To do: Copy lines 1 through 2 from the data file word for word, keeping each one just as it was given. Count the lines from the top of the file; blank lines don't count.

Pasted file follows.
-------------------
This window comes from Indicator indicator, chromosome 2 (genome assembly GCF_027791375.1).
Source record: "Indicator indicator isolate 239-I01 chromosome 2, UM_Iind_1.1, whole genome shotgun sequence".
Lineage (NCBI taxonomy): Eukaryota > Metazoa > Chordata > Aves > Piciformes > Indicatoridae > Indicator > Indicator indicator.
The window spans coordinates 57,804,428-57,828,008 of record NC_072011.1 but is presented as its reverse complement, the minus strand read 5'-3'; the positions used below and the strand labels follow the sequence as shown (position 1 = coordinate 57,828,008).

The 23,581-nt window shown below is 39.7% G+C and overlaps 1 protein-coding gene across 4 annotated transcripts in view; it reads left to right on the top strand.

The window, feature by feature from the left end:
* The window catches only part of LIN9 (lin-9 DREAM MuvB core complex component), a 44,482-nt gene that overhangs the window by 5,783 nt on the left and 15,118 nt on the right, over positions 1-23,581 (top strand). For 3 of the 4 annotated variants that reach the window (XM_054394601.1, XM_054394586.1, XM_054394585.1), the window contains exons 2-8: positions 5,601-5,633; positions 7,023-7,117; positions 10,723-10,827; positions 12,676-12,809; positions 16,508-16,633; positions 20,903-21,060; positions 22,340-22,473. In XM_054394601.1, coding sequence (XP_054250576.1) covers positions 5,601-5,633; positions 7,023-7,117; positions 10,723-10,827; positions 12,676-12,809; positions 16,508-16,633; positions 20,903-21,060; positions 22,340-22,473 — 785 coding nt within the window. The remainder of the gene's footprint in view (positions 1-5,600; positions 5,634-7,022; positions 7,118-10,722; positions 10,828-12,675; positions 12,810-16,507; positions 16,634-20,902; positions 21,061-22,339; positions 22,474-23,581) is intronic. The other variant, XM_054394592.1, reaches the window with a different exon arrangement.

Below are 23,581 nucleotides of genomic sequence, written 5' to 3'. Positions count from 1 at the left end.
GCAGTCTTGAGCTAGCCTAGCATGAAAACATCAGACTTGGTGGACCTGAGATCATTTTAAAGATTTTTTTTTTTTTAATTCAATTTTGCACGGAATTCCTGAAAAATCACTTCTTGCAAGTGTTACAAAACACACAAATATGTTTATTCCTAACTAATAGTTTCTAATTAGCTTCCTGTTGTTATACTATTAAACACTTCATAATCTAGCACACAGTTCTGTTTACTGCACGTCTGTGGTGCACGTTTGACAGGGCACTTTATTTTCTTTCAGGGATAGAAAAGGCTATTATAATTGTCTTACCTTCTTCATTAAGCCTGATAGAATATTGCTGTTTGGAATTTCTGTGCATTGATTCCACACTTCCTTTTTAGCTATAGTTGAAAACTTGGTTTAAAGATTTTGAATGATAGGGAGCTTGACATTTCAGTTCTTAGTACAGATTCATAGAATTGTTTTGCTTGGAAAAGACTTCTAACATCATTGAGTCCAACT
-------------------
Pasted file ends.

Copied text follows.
This window comes from Indicator indicator, chromosome 2 (genome assembly GCF_027791375.1).
Source record: "Indicator indicator isolate 239-I01 chromosome 2, UM_Iind_1.1, whole genome shotgun sequence".